2006 was a similar story but this time with Ferrari breathing down their necks. Renault were dominant in the first half of the season. Ferrari became the dominant force in the second half of the season as Bridgestone took the lead over Michelin in the tyre war. The fact that mass dampers were banned also helped Ferrari. Ferrari took the lead in both championships before the two final rounds but Renault clawed it back.

Back to this year and Red Bull are in very dangerous territory. They face a big risk of regretting not making more of their pace from the first four races. The Spanish GP is always the race where teams bring huge upgrades. Many teams will be taking what is likely to resemble a completely different car.

With 2010 being such a competitive season with so many strong teams, Red Bull face an uphill battle to keep their noses in front. It could be that they fall back behind the likes of Ferrari, McLaren, and Mercedes.

If that happens then winning the championship is going to be a very tall order, especially as they are chasing, rather than defending a lead.

Ferrari’s Fernando Alonso says: “Now in Europe it's the moment of truth to show who is going to be in the title fight, and also for the teams to prove they can develop faster than their rivals.”

The problem for the leading team in any season is that their rivals have more scope for finding more performance. The leading team will have already extracted more of the potential that their car has to offer.  Therefore they will find it more difficult to find more gains.

This theory was certainly proved last season with Brawn and McLaren. From the start to the finish of the season Brawn GP only found another one second’s worth of performance. McLaren started with a complete dog so there was much more performance to be found.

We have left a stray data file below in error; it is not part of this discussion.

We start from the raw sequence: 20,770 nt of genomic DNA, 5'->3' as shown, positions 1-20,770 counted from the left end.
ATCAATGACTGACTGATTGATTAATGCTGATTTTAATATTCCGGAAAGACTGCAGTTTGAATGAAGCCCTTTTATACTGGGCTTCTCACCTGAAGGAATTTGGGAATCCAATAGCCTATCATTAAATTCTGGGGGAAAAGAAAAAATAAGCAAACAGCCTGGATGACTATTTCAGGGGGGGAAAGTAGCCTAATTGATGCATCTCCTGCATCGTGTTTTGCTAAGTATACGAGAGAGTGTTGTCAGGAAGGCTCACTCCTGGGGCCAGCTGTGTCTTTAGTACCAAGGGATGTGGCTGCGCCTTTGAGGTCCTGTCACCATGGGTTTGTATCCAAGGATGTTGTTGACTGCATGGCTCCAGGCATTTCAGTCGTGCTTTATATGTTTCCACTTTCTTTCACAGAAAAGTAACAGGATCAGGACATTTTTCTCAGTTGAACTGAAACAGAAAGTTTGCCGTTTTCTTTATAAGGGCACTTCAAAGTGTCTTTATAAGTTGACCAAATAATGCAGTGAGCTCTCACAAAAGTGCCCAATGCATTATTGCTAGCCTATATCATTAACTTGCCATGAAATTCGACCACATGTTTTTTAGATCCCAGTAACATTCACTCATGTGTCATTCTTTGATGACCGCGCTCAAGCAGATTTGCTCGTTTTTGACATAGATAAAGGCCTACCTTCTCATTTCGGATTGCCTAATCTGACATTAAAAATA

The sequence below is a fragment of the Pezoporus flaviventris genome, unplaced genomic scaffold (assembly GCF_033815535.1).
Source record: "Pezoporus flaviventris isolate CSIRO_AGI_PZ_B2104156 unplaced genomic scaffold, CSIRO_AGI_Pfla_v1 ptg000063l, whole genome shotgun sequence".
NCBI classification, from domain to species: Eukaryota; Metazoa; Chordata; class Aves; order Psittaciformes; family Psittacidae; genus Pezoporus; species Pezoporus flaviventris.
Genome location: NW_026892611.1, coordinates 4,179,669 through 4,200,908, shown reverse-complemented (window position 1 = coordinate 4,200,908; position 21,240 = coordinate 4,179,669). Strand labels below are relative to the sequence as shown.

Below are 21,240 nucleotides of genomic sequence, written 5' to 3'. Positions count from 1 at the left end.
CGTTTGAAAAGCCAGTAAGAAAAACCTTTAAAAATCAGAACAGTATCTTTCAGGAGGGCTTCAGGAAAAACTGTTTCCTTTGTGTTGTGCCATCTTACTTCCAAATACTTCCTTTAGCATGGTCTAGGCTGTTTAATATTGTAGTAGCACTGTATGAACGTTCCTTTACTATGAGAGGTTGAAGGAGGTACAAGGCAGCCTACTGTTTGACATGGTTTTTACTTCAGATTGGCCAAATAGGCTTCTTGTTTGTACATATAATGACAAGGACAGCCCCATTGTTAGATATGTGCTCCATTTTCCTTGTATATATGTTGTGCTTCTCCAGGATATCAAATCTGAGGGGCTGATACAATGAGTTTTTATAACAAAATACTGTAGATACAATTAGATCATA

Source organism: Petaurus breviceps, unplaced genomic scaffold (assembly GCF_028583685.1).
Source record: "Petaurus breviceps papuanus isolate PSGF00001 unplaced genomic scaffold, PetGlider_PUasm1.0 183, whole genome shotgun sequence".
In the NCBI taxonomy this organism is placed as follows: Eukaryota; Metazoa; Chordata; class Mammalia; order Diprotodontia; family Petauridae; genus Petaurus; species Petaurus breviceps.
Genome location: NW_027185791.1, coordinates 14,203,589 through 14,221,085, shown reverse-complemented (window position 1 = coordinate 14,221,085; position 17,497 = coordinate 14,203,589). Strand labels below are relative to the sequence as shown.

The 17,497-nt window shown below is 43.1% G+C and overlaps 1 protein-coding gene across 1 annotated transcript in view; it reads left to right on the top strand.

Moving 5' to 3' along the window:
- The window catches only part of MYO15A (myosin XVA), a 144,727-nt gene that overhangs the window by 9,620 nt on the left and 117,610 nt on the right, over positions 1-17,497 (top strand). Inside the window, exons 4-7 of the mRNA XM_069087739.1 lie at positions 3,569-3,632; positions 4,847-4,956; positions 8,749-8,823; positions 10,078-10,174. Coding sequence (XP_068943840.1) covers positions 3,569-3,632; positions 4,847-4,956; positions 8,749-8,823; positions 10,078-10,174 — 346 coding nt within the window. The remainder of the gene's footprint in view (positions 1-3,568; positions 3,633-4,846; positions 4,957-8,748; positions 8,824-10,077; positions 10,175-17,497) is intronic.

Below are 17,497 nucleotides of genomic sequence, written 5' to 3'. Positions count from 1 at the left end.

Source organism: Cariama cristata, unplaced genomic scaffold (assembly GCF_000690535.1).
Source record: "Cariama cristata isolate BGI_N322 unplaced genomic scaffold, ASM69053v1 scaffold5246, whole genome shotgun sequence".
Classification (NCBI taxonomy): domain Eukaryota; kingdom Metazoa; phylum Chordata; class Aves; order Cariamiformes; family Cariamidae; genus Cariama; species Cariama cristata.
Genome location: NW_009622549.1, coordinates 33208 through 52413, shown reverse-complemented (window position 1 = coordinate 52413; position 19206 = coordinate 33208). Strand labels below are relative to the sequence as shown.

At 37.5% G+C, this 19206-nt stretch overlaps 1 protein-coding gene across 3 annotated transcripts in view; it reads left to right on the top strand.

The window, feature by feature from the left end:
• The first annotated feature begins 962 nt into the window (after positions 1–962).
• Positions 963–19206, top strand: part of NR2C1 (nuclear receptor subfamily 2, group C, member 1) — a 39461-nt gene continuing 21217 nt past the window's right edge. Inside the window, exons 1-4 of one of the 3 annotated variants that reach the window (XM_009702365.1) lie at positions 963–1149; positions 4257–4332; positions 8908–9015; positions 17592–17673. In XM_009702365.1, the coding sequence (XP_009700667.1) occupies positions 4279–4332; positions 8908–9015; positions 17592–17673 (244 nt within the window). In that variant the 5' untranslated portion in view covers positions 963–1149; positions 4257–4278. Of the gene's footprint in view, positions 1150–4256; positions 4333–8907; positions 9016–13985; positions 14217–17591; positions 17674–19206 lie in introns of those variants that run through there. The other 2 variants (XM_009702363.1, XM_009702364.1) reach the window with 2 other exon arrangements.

Going back to Red Bull, one of their main problems has to be their lack of experience of competing in a championship battle. This inexperience was clearly exposed last year when the team made wasted opportunities through reliability and tactical errors. The same appears to be happening this season

The team could do with some added experience to help their currently flawed title challenge.

They need someone who has been involved in title challenges and has come out on top. After the crashgate scandal of 2009 Pat Symonds is now allowed to work in a consultancy role. Thanks to Adrian Newey clearly pace isn’t the issue for Red Bull. However it has to be remembered that Newey isn’t a strategist, one of the areas where Red Bull are lacking.

After Ross Brawn, Symonds is one of the best strategists in F1, and he has come up with winning race strategies on many occasions.

He could also work behind the scenes and help the quality control aspect of the team, making sure that new parts on the car are 100 percent reliable. Therefore potential wins that were lost in Bahrain and Australia can be avoided.

Dave Greenwood who worked alongside Symonds at Renault said to his local press: "Pat Symonds obviously had his problems last year but he is still one of the best engineers in the pit lane. I learned a lot from him."

Most fans will argue that Symonds doesn’t deserve another job in F1, and it would be very hard to disagree.

However if Red Bull could look past “crashgate” then Pat Symonds is potentially the last ingredient Red Bull need to become a championship winning team.

Red Bull are already getting closer to that goal, but as the first four races have demonstrated there are still too many chinks in their armour. Chances are unless Newey waves his magic wand again in Spain, then 2010 could end up being another missed opportunity.

You can find more Daniel Chalmers content and other F1 news/features on www.Yallaf1.com